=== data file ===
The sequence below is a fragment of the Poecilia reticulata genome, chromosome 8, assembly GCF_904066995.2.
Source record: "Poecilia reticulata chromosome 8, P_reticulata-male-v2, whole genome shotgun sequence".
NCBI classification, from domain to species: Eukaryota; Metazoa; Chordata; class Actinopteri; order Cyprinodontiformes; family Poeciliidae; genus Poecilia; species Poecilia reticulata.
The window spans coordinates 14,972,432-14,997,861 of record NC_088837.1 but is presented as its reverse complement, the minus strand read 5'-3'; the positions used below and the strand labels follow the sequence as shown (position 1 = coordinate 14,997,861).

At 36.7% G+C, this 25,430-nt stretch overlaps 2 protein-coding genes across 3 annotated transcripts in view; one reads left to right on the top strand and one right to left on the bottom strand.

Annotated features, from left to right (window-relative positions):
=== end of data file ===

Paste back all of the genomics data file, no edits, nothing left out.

The sequence below is a fragment of the Poecilia reticulata genome, chromosome 8, assembly GCF_904066995.2.
Source record: "Poecilia reticulata chromosome 8, P_reticulata-male-v2, whole genome shotgun sequence".
NCBI classification, from domain to species: Eukaryota; Metazoa; Chordata; class Actinopteri; order Cyprinodontiformes; family Poeciliidae; genus Poecilia; species Poecilia reticulata.
The window spans coordinates 14,972,432-14,997,861 of record NC_088837.1 but is presented as its reverse complement, the minus strand read 5'-3'; the positions used below and the strand labels follow the sequence as shown (position 1 = coordinate 14,997,861).

At 36.7% G+C, this 25,430-nt stretch overlaps 2 protein-coding genes across 3 annotated transcripts in view; one reads left to right on the top strand and one right to left on the bottom strand.

Annotated features, from left to right (window-relative positions):